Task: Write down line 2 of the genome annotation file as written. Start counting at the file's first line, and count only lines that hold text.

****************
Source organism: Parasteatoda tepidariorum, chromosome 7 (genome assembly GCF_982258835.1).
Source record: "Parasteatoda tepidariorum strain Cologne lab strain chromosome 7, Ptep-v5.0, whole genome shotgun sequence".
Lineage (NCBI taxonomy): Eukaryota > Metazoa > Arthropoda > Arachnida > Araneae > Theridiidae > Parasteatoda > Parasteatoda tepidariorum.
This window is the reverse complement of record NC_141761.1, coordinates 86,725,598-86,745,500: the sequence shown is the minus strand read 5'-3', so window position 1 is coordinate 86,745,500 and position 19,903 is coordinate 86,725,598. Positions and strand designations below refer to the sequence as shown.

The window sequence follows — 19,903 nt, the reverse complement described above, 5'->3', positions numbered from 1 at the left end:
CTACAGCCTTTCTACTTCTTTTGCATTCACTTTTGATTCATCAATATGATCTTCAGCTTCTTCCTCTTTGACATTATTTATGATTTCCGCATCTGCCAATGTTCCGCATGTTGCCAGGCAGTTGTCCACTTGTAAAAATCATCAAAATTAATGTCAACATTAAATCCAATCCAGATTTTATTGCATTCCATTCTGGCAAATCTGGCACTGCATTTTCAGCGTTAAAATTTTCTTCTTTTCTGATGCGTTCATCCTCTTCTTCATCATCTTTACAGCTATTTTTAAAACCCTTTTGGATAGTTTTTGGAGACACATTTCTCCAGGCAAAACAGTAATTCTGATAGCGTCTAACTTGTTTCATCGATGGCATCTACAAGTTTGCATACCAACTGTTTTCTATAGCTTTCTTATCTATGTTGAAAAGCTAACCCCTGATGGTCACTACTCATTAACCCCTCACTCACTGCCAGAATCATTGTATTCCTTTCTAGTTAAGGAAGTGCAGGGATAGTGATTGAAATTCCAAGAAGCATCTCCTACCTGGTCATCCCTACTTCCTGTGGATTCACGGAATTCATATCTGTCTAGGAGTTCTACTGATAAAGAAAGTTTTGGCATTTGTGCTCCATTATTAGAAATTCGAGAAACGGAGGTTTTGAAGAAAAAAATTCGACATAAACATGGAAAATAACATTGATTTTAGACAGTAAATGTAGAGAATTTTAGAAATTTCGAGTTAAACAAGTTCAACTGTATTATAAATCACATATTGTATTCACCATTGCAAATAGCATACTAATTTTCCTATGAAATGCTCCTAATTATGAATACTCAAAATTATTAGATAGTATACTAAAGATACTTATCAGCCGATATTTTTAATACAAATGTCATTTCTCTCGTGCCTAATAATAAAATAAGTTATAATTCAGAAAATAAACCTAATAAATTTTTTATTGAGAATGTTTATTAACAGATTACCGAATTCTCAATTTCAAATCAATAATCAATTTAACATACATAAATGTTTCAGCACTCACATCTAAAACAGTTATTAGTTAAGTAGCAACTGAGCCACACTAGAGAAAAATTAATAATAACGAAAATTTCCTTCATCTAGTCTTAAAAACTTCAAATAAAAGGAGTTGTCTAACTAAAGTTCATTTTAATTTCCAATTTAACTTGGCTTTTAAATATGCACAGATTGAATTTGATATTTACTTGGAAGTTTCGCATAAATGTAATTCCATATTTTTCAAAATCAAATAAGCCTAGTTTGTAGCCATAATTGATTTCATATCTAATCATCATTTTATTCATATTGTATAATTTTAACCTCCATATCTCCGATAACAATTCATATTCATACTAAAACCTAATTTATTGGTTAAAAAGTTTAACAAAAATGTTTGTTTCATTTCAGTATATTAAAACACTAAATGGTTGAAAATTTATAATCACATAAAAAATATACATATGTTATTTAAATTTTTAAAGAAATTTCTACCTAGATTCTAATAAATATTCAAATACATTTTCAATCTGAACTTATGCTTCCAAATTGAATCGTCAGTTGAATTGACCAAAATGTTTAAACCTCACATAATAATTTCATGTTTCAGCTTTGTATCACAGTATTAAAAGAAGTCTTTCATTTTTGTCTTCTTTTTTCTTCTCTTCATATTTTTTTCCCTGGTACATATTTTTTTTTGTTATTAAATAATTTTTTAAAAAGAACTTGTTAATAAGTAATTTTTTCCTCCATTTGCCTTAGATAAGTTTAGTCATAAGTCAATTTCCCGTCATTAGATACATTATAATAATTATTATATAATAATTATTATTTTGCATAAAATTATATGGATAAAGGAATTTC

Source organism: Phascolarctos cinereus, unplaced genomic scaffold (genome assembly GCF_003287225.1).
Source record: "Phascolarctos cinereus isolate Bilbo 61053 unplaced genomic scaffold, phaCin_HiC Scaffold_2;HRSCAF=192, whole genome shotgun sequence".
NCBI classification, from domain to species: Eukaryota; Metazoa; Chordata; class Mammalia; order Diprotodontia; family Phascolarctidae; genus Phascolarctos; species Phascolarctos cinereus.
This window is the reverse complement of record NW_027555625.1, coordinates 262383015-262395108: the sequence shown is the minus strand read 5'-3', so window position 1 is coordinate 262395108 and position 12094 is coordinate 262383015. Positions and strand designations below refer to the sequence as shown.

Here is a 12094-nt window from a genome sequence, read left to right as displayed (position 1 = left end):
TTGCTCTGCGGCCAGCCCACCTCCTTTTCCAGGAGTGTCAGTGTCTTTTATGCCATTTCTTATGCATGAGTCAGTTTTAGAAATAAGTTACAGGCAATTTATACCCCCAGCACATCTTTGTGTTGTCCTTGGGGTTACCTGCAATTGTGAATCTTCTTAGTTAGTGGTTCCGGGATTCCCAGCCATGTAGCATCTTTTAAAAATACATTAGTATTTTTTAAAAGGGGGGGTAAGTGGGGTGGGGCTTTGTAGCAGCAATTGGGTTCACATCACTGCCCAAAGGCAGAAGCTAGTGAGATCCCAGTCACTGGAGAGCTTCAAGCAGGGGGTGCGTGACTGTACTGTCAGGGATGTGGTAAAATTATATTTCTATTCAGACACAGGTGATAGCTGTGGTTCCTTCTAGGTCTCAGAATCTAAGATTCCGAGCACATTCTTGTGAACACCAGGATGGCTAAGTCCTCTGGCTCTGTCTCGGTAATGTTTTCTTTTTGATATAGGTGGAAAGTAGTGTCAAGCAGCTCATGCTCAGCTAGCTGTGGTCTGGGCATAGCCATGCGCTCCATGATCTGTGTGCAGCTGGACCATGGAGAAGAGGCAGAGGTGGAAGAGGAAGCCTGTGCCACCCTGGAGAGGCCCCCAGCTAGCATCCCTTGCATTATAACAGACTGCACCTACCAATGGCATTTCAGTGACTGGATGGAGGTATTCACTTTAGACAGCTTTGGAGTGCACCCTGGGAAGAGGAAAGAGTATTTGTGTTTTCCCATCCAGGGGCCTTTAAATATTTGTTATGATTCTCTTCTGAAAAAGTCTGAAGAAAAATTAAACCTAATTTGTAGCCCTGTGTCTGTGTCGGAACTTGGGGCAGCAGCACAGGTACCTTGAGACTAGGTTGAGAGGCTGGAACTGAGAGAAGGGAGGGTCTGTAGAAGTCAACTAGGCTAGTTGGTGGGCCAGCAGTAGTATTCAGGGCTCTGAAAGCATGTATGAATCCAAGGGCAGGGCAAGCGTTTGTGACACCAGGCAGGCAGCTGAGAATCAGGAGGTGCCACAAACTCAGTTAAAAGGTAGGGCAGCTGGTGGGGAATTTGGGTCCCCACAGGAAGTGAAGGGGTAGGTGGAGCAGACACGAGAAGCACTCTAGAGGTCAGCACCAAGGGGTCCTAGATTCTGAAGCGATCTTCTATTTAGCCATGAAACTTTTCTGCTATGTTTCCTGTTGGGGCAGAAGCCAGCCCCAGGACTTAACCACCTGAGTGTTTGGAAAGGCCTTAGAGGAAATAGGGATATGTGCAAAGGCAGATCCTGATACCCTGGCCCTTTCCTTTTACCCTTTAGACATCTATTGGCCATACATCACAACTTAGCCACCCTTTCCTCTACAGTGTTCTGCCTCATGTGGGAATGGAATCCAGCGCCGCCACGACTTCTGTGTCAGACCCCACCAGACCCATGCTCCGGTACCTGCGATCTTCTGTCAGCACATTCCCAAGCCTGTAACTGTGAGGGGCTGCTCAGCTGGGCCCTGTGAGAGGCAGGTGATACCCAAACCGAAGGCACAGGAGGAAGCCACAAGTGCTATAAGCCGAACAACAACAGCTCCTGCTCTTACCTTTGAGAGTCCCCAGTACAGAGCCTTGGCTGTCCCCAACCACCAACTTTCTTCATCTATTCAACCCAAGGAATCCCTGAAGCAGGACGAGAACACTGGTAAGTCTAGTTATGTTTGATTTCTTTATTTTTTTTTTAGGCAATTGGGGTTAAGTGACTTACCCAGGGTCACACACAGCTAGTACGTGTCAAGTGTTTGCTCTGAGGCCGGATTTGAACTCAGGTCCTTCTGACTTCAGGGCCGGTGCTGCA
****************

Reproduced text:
Source record: "Parasteatoda tepidariorum strain Cologne lab strain chromosome 7, Ptep-v5.0, whole genome shotgun sequence".